Jeremy Corbyn’s efforts to help Theresa May deliver Brexit took another step forward with the publication of a letter setting out his terms for Labour’s support. 

The new five demands are a unilateral revision of conference policy, which calls for Labour to vote against any deal which does not meet the “six tests” set out in the party manifesto. 

These tests were always unattainable as they sought a deal in which the UK would have “the exact same benefits” as membership of the Single Market and Customs Union without being a member. 

But Corbyn’s five demands are equally unattainable, calling for a permanent customs union with the UK having a say on future trade deals, and “dynamic alignment” with the single market, including “shared institutions”. 

The fact that everyone knows it is impossible for either the EU or the Tory Brexiteers to accept these demands reveals Corbyn’s letter for what it is: a shabby manoeuvre whose only function is to continue running down the clock and avoid calling for a referendum. 

The negotiations between Jeremy Corbyn and Theresa May should puncture any remaining illusions about Corbyn’s unspoken objective, which is actually to assist May to get her deal through the Commons, with enough Labour votes to offset her own rebels. 

This is Labour’s version of having the cake and eating it; leaving the EU, as Corbyn has always wanted to do, but avoiding responsibility for the dire consequences to follow. 

As Red Flag has said all along, such a policy is thoroughly unprincipled. It endorses the wholly reactionary nationalist project of Brexit, does nothing to ward off the disastrous economic consequences for British workers and condones the racist demand to end free movement, isolating us from our class brothers and sisters on the continent. 


The cries of outrage from right wing MPs were entirely predictable. Sincere Labour Party members need take no leadership from self-serving careerists who are prepared to split the party in order to prevent the election of a left-wing Labour government.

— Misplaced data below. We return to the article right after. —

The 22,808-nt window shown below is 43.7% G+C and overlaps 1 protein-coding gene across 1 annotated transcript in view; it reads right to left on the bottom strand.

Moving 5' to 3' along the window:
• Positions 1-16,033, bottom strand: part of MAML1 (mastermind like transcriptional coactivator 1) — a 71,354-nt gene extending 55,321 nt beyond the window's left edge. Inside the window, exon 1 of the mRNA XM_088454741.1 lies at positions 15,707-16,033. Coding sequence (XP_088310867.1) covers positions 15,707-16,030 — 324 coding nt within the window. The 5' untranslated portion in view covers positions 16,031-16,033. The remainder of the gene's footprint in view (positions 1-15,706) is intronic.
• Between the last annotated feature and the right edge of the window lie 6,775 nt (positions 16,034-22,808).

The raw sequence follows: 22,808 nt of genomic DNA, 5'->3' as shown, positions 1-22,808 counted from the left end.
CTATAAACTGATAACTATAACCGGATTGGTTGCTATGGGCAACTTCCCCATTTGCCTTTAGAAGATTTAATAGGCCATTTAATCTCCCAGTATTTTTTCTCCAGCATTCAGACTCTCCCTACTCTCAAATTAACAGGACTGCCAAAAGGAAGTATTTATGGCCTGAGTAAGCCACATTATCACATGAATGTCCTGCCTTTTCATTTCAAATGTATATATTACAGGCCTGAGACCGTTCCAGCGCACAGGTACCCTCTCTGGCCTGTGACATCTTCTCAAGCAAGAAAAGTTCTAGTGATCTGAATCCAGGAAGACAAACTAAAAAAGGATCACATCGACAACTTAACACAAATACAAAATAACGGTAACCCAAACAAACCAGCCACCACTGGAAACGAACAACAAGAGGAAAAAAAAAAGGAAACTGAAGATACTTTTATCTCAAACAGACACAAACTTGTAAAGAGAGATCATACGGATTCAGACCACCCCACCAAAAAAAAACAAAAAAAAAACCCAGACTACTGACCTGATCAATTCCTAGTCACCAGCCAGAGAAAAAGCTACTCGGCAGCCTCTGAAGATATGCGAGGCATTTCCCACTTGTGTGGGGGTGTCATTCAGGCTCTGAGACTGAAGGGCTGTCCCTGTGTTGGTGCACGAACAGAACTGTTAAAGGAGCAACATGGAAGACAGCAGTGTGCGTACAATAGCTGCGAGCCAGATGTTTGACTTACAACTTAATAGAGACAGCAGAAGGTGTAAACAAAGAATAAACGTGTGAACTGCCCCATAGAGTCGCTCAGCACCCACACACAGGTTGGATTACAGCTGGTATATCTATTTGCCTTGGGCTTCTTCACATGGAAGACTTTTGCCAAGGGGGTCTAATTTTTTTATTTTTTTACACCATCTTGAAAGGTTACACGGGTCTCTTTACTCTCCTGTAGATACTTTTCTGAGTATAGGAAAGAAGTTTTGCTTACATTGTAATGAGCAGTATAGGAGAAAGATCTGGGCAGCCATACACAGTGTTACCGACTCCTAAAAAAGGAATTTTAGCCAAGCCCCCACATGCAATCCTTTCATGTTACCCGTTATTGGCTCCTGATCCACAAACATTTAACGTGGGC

But Corbyn’s behaviour has alienated whole swathes of loyal supporters. Many believed that the ‘compromise’ struck at last year’s conference meant that if a vote of no confidence was defeated, Labour would take up the second referendum left “on the table”. 

As we pointed out at the time, conference policy did not commit the leadership to supporting a referendum – it merely prevented it from ruling it out. More importantly, the policy did not determine what Labour’s position would be in the event of any referendum being called. 

There is no doubt that the pro-Brexit coterie in the leader’s office are doing everything in their power to oppose a referendum. That’s why Corbyn’s letter contained no mention of it, and when shadow Brexit minister Matthew Pennycook stated the obvious in asserting that “either May accepts them in full and commits to enshrining them in law before exit day or we must move to support a public vote”, he was quickly slapped down. 

The contradictions of the strategy being carried out by the leadership was made transparently clear when less than 24 hours later, John McDonnell appeared in the media claiming that “of course” the deal would have to be put to the people if Labour’s terms were rejected. Either there is a difference between the leader and shadow chancellor – in which case it should be put in front of the members – or it is a dishonest pantomime.

Jeremy Corbyn has avoided openly arguing for his own belief that Brexit is necessary for implementing socialist policies. At the same time he has pursued a policy directly opposed to the wishes of the great majority of members. Indeed he and his advisors, plus national Momentum, have done all they could to frustrate conference and the NEC from deciding these issues democratically. In this, he has had the support of McCluskey and the Unite bureaucracy, which has also been negotiating with May behind their members’ backs.

If Corbyn continues to take the internationalist and anti-racist membership for granted while triangulating towards the nationalist and xenophobic pro-Brexit vote, it will, in the end, deepen the split between the leadership and the members and demoralise a very large percentage of Labour’s members and supporters, particularly the younger ones who will have to live longest with the consequences.

Whether or not there has already been a significant loss of members, there certainly will be as soon as it becomes clear that Labour has in fact facilitated May’s Brexit. The eruption of indignation when it appeared the PLP was not going to vote against the Immigration Bill was an ominous forewarning of this.

What can members who put the principles of internationalism and working class solidarity before uncritical loyalty to left leaders, do now? 

We should pass resolutions to the NEC demanding:

•  An immediate end to the negotiations with May

•  A three line whip on the PLP to vote against May’s deal in any form

•  Immediately table a motion for a new referendum with the option to remain

Since it is clear that there is no deal which meets Labour’s “six tests”, and since Corbyn has summarily dumped conference policy in order to cut a deal with the Tories, Red Flag believes that members should support the call for a special conference and fight to overturn Labour’s disastrous support for Brexit.